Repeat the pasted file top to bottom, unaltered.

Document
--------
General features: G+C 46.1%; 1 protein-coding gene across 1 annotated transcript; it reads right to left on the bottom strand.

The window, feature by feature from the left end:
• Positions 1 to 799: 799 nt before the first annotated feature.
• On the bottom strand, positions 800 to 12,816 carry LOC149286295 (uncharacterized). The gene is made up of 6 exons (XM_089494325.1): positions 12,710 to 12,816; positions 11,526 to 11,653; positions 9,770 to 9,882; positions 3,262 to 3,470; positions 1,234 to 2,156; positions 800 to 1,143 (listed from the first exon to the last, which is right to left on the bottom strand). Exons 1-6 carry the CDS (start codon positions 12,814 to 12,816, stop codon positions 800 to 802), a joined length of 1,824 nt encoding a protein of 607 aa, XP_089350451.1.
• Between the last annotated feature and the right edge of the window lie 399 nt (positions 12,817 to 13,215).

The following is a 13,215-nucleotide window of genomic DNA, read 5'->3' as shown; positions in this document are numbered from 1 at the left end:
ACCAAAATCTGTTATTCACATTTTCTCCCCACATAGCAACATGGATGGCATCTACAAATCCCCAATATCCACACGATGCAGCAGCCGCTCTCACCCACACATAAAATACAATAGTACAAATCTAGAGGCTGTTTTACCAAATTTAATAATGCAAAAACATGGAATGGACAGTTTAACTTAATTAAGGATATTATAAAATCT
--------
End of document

General features: G+C 46.1%; 1 protein-coding gene across 1 annotated transcript; it reads right to left on the bottom strand.

The window, feature by feature from the left end:
• Positions 1 to 799: 799 nt before the first annotated feature.
• On the bottom strand, positions 800 to 12,816 carry LOC149286295 (uncharacterized). The gene is made up of 6 exons (XM_089494325.1): positions 12,710 to 12,816; positions 11,526 to 11,653; positions 9,770 to 9,882; positions 3,262 to 3,470; positions 1,234 to 2,156; positions 800 to 1,143 (listed from the first exon to the last, which is right to left on the bottom strand). Exons 1-6 carry the CDS (start codon positions 12,814 to 12,816, stop codon positions 800 to 802), a joined length of 1,824 nt encoding a protein of 607 aa, XP_089350451.1.
• Between the last annotated feature and the right edge of the window lie 399 nt (positions 12,817 to 13,215).

The following is a 13,215-nucleotide window of genomic DNA, read 5'->3' as shown; positions in this document are numbered from 1 at the left end:
ACCAAAATCTGTTATTCACATTTTCTCCCCACATAGCAACATGGATGGCATCTACAAATCCCCAATATCCACACGATGCAGCAGCCGCTCTCACCCACACATAAAATACAATAGTACAAATCTAGAGGCTGTTTTACCAAATTTAATAATGCAAAAACATGGAATGGACAGTTTAACTTAATTAAGGATATTATAAAATCT